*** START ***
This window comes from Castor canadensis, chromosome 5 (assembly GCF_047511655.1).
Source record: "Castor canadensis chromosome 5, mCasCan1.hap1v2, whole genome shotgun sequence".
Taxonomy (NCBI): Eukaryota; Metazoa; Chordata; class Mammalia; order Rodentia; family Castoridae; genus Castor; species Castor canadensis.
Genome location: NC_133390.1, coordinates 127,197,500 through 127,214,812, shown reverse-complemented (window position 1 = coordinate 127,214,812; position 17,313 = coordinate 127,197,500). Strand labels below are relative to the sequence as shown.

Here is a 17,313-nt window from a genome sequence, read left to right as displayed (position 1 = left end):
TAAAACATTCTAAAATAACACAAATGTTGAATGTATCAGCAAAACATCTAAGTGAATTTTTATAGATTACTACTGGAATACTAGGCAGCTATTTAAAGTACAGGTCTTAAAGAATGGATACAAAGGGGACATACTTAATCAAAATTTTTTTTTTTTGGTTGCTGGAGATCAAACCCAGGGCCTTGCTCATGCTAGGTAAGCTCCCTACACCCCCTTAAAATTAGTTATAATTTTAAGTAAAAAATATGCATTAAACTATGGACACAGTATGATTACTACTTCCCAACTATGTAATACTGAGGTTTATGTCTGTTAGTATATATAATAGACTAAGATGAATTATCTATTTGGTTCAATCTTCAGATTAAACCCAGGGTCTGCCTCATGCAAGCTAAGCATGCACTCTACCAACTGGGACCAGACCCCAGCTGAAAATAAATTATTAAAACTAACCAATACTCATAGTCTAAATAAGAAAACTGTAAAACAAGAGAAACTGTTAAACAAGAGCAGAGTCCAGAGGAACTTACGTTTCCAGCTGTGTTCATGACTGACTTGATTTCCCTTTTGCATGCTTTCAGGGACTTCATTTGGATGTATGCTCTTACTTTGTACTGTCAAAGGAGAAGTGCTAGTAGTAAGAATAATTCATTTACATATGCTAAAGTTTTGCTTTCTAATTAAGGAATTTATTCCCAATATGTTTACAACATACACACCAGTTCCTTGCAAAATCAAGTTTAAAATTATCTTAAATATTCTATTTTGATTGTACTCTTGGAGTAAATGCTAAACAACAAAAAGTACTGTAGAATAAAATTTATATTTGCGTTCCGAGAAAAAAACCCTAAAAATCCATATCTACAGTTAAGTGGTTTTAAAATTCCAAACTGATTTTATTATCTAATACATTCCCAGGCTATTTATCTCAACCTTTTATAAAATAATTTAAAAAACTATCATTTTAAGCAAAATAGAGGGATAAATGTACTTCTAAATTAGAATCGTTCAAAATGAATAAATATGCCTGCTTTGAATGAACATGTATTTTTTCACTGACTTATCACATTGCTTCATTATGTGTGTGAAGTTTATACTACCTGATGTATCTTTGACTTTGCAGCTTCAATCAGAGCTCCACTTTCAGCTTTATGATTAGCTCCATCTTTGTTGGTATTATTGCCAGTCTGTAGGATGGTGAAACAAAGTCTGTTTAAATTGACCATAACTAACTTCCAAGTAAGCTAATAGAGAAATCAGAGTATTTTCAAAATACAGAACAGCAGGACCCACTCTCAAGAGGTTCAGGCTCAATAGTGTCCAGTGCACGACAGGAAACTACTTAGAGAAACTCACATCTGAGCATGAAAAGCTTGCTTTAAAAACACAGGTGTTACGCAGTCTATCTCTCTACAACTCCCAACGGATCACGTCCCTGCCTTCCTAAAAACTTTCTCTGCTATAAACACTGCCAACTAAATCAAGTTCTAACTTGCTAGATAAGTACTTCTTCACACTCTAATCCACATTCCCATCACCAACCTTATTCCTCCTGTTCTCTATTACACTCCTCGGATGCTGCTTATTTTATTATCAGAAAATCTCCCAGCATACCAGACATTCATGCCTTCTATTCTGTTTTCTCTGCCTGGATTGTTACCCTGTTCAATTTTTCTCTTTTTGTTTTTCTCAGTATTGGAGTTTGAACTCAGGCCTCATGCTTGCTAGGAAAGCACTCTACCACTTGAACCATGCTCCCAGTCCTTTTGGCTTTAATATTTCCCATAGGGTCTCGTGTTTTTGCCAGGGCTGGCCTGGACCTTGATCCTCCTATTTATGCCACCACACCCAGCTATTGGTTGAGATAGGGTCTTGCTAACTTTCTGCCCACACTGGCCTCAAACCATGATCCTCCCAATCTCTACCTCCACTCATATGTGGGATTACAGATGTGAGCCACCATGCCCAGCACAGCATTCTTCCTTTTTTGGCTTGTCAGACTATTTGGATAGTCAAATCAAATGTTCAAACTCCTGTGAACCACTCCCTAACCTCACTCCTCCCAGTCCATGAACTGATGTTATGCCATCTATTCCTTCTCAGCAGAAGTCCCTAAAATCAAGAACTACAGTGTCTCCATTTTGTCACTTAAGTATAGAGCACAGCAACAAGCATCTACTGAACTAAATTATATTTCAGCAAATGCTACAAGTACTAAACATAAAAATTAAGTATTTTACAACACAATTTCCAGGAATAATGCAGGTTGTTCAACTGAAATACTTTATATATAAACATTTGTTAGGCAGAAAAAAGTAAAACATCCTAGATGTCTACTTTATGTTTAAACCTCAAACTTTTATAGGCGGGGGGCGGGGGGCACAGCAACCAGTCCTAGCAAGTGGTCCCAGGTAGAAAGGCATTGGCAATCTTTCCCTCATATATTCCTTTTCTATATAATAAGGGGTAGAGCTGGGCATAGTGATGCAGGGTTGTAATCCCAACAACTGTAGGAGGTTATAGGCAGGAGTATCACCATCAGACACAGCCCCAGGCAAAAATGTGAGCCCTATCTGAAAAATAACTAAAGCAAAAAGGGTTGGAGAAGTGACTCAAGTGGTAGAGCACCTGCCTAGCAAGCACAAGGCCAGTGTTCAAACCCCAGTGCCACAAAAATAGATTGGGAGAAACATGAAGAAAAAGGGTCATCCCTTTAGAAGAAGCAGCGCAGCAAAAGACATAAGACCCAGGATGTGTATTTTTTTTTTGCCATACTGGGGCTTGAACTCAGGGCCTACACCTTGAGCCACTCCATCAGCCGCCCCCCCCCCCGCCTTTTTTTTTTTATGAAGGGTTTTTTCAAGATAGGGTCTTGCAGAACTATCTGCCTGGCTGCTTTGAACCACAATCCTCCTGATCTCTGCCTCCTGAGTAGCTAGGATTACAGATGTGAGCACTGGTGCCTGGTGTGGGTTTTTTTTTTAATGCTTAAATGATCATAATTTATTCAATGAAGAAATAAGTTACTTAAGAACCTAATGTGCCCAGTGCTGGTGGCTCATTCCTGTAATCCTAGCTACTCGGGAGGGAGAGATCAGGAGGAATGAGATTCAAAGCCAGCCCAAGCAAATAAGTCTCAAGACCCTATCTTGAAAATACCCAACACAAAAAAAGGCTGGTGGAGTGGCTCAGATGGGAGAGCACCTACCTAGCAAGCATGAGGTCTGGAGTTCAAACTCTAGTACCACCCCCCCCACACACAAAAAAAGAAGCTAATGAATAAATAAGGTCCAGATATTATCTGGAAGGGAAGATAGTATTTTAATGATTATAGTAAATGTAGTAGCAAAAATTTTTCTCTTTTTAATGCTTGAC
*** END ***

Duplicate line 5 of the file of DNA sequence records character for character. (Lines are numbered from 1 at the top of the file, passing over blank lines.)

Here is a 17,313-nt window from a genome sequence, read left to right as displayed (position 1 = left end):